• literature searching and review
  • solution preparation
  • laboratory safety
  • preparation and presentation of the research proposal

followed by the experimental phases of the project and, ultimately, the final research report and presentation. This takes place over the Spring and Fall Terms. All of this will be under the direction of the research advisor, on a one-on-one basis. This is perhaps the closest thing to graduate school in an undergraduate environment. This option is intense and demanding, similar to a graduate-level research program. This option is open only to BIOSC majors with a minimum QPA of 3.00. It is recommended for BIOSC majors planning:

  • to go on to graduate school to pursue an MS or PhD in biology or related fields.
  • to pursue careers in research after undergraduate school.
  • to pursue an MD, DMD, or equivalent degree in health-related fields.

Application for Option 2

Faculty Research Interests

J. Boothe

General Areas of Research:

  • Chemical Genetics
  • Chemical Biology
  • Biochemistry
  • Organic Chemical Synthesis

Potential Projects Include (but are not limited to):

  • Genetic knockouts
  • Media growth condition changes
  • Phenotypic analysis of various strains of microalgae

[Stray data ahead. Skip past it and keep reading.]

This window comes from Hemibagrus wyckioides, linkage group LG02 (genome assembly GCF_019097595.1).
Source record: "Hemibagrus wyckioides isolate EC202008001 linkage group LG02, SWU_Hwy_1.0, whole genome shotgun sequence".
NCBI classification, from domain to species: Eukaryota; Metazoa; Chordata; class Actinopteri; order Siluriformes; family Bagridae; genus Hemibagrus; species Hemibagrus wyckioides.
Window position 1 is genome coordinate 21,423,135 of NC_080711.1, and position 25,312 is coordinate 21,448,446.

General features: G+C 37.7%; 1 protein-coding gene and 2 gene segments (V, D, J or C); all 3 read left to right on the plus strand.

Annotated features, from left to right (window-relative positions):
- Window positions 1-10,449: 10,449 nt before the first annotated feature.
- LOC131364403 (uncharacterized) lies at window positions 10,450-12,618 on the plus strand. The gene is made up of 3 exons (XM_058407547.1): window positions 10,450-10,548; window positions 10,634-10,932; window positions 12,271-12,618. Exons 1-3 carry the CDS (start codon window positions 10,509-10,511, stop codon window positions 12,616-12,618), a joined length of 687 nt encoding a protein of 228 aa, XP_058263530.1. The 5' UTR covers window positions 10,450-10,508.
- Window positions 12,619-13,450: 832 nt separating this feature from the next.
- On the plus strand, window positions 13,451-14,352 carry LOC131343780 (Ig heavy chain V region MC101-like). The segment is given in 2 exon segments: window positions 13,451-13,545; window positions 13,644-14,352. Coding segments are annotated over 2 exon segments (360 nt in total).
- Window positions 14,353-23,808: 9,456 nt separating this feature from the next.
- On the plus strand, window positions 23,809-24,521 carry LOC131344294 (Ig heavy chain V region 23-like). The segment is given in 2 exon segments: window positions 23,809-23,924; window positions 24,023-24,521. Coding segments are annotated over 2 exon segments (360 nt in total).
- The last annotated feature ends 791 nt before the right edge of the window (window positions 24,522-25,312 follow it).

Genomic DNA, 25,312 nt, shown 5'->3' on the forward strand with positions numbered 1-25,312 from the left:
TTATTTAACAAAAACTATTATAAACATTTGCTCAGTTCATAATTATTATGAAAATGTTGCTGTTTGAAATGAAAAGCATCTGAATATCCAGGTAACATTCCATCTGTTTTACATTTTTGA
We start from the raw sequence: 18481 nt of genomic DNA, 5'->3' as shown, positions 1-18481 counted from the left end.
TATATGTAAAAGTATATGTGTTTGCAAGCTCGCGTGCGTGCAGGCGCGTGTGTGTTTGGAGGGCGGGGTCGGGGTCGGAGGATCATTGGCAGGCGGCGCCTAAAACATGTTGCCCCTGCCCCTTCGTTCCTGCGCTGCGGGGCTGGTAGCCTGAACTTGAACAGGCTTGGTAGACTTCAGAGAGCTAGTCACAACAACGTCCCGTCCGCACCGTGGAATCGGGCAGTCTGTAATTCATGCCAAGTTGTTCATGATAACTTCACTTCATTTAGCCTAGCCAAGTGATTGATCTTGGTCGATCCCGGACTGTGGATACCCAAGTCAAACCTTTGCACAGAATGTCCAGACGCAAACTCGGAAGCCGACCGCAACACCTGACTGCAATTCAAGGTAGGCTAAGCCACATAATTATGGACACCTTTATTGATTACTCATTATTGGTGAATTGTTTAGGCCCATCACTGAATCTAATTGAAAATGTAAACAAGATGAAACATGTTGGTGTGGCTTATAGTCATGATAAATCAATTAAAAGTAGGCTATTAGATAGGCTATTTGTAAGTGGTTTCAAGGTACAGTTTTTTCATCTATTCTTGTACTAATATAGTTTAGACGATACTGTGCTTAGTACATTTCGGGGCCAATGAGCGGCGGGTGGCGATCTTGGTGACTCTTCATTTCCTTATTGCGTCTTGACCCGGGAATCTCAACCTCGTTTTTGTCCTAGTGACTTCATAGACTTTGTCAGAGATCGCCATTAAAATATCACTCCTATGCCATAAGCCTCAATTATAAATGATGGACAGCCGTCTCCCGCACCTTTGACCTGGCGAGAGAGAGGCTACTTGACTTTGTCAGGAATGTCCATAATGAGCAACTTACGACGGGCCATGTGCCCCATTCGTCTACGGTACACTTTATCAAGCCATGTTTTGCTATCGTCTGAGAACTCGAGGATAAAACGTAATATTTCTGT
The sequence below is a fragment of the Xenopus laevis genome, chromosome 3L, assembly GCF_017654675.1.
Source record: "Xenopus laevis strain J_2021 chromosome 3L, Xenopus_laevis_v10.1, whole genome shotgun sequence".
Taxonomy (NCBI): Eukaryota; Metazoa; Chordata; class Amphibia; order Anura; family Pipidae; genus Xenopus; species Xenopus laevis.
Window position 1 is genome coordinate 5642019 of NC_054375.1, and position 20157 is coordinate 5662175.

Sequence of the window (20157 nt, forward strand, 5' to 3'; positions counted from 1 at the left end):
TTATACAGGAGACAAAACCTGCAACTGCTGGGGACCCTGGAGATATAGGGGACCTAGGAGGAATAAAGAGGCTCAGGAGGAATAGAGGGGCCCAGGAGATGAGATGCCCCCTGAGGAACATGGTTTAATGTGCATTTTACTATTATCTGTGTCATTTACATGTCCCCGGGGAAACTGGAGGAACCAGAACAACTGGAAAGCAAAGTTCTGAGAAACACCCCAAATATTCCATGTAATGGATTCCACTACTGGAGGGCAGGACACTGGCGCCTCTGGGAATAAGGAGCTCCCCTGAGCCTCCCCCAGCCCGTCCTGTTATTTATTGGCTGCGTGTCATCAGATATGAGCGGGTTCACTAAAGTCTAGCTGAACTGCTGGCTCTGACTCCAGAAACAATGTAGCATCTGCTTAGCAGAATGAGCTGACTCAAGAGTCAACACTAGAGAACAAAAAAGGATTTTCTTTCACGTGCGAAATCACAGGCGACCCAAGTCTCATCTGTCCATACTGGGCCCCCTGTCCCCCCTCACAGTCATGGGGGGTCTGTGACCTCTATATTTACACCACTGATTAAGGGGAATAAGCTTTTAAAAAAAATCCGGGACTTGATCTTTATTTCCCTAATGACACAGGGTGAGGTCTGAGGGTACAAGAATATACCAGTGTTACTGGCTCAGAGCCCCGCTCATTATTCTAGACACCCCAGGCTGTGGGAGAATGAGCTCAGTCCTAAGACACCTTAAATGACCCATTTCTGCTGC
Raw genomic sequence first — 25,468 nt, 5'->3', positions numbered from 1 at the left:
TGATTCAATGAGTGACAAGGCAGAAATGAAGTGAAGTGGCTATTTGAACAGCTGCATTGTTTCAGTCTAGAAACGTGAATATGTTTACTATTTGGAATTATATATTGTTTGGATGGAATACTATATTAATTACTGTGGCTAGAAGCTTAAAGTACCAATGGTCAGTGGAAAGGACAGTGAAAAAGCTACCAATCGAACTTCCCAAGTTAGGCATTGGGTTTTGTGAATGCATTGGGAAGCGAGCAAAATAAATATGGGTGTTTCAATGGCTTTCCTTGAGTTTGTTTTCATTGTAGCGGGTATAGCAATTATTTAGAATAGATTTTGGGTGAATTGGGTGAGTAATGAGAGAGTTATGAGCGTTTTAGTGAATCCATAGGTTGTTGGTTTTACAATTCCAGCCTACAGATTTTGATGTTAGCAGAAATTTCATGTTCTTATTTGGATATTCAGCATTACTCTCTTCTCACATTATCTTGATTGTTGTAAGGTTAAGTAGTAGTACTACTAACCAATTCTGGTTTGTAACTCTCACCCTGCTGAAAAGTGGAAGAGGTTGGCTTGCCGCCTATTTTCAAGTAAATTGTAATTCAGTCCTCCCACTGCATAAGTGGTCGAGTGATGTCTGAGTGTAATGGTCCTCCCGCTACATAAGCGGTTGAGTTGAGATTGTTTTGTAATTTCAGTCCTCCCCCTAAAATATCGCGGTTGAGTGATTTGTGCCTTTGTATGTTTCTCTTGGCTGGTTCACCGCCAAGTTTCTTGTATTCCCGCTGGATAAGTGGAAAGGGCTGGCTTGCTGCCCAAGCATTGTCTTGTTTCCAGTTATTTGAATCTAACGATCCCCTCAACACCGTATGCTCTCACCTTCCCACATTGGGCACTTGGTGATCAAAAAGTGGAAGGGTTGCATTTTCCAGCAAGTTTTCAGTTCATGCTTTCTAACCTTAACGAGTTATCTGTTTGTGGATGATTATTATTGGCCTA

• Synthesis of organic small molecule libraries
  • Chemical genetics screenings
  • Biochemical assays of microalgae

Dr. Boothe is open to ideas for research involving a host of microalgae strains and assays of various biologically relevant molecules, including (but not limited to): lipids for biodiesel production, carbohydrates and proteins for nutritional supplements.

O. Long

General Area of Research:

    Molecular Genetics
    Model Organisms

Potential Projects:

      With C. elegans:

    Phenotypical analysis of mutant worms (looking at different diseases, and mutations
    RNAi (knocking down specific genes) and determining role of gene in different diseases.
    Utlilized ALS model in C. elegans to determine if specific genes played a vital role in the development of ALS
    Utilized an Alzheimer's model in C. elegans to look at different environmental factors had on the development of Alzheimers
    Developing mutant C. elegans
    Looking at effect different pathogens had on C. elegans
    Looking at the impact of C. elegans on bio-film production

     Other ideas:

    Real-time PCR
    Protein Isolation
    DNA and mRNA Isolation and Manipulation
    Autophagy, UPR and ERAD pathways

Dr. Long is open to ideas for research involving C. elegans (or other model organisms) and/or determining molecular components of human diseases.  She has worked with a few human diseases (Alpha-1 Antitrypsin, Alzheimers and ALS) but she is open to exploring other topics.

T. Savisky

General Area of Research: Environmental Science: stream ecology, landscape ecology, forest ecology.

Specific examples that students have done in the past:

    Effect of disturbances on stream macroinvertebrates
    Landuse and stream water quality
    Road salt effects on roadside vegetation
    Heavy metals in ecosystems

Possible projects for students who participate in Study Abroad to Costa Rica:

    Ecology of tropical rainforest
    Human interactions with rainforest
    Service-learning projects

Possible projects for students who participate in Ecology of the Rocky Mountains field course:

    Alpine plant ecology
    Ecology of spruce-fir forests